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"And yet that is certainly the strangest part of all," said I, "that a man's nature should thus change."

"True," said Mr. Rankeillor. "And yet I imagine it was natural enough. He could not think that he had played a handsome part. Those who knew the story gave him the cold shoulder; those who knew it not, seeing one brother disappear, and the other succeed in the estate, raised a cry of murder; so that upon all sides he found himself evited. Money was all he got by his bargain; well, he came to think the more of money. He was selfish when he was young, he is selfish now that he is old; and the latter end of all these pretty manners and fine feelings you have seen for yourself."

"Well, sir," said I, "and in all this, what is my position?"

"The estate is yours beyond a doubt," replied the lawyer. "It matters nothing what your father signed, you are the heir of entail. But your uncle is a man to fight the indefensible; and it would be likely your identity that he would call in question. A lawsuit is always expensive, and a family lawsuit always scandalous; besides which, if any of your doings with your friend Mr. Thomson were to come out, we might find that we had burned our fingers. The kidnapping, to be sure, would be a court card upon our side, if we could only prove it. But it may be difficult to prove; and my advice (upon the whole) is to make a very easy bargain with your uncle, perhaps even leaving him at Shaws where he has taken root for a quarter of a century, and contenting yourself in the meanwhile with a fair provision."

I told him I was very willing to be easy, and that to carry family concerns before the public was a step from which I was naturally much averse. In the meantime (thinking to myself) I began to see the outlines of that scheme on which we afterwards acted.

"The great affair," I asked, "is to bring home to him the kidnapping?"

"Surely," said Mr. Rankeillor, "and if possible, out of court. For mark you here, Mr. David: we could no doubt find some men of the Covenant who would swear to your reclusion; but once they were in the box, we could no longer check their testimony, and some word of your friend Mr. Thomson must certainly crop out. Which (from what you have let fall) I cannot think to be desirable."

"Well, sir," said I, "here is my way of it." And I opened my plot to him.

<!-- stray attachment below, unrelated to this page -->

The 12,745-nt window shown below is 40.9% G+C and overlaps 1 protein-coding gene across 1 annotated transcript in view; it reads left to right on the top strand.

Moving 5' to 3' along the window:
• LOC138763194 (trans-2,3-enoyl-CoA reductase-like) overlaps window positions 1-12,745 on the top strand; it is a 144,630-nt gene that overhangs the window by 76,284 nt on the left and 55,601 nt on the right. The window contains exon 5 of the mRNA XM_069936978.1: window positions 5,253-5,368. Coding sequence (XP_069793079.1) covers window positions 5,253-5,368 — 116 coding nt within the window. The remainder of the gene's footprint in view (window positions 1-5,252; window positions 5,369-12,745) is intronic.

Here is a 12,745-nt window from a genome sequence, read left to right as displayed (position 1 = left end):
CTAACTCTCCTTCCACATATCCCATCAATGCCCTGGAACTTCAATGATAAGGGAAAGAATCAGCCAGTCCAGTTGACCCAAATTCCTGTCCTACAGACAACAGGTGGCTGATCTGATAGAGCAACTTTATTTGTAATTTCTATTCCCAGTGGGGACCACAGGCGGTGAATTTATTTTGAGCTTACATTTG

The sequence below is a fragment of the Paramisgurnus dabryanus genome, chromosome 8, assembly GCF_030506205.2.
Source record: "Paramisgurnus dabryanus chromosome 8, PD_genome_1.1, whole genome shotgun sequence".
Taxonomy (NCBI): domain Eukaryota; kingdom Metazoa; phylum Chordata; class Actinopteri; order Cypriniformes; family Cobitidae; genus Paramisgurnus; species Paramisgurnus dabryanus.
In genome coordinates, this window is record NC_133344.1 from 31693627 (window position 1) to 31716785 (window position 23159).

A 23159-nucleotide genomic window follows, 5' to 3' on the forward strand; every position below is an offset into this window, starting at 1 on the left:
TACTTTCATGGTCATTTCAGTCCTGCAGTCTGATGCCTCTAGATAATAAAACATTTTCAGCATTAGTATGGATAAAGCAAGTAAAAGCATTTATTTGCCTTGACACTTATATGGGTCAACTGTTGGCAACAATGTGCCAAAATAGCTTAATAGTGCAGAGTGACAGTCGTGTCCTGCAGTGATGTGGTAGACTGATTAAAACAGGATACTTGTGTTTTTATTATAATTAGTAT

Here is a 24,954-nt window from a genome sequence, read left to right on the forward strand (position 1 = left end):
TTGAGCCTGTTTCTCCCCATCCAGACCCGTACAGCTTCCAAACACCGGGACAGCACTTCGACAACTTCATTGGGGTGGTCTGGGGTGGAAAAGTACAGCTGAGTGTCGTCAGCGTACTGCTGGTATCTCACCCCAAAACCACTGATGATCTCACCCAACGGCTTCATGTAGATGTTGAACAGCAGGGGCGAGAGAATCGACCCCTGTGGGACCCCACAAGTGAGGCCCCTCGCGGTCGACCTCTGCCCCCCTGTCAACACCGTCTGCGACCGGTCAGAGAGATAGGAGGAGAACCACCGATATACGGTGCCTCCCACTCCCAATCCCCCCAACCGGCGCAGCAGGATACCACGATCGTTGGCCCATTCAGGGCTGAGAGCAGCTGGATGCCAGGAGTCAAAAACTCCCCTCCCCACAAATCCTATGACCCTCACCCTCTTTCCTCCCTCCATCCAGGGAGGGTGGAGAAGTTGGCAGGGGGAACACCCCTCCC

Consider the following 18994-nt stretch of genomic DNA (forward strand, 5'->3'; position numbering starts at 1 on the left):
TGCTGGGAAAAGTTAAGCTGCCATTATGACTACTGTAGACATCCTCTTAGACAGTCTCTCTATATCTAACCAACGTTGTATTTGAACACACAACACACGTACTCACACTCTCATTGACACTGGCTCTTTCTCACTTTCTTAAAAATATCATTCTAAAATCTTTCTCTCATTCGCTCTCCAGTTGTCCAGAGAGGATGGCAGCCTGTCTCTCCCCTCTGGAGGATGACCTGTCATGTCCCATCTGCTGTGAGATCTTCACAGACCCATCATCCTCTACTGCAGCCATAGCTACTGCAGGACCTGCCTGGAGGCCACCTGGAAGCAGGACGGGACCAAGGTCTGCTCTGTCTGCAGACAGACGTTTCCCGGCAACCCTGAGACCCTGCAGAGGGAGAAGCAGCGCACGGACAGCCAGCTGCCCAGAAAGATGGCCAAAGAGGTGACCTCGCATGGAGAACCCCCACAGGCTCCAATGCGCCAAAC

"But this would seem to involve my meeting the man Thomson?" says he, when I had done.

"I think so, indeed, sir," said I.

"Dear doctor!" cries he, rubbing his brow. "Dear doctor! No, Mr. David, I am afraid your scheme is inadmissible. I say nothing against your friend, Mr. Thomson: I know nothing against him; and if I did -- mark this, Mr. David! -- it would be my duty to lay hands on him. Now I put it to you: is it wise to meet? He may have matters to his charge. He may not have told you all. His name may not be even Thomson!" cries the lawyer, twinkling; "for some of these fellows will pick up names by the roadside as another would gather haws."

"You must be the judge, sir," said I.

But it was clear my plan had taken hold upon his fancy, for he kept musing to himself till we were called to dinner and the company of Mrs. Rankeillor; and that lady had scarce left us again to ourselves and a bottle of wine, ere he was back harping on my proposal. When and where was I to meet my friend Mr. Thomson; was I sure of Mr. T.'s discretion; supposing we could catch the old fox tripping, would I consent to such and such a term of an agreement -- these and the like questions he kept asking at long intervals, while he thoughtfully rolled his wine upon his tongue. When I had answered all of them, seemingly to his contentment, he fell into a still deeper muse, even the claret being now forgotten. Then he got a sheet of paper and a pencil, and set to work writing and weighing every word; and at last touched a bell and had his clerk into the chamber.

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Robert Louis Stevenson Stories

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Robert Louis Stevenson
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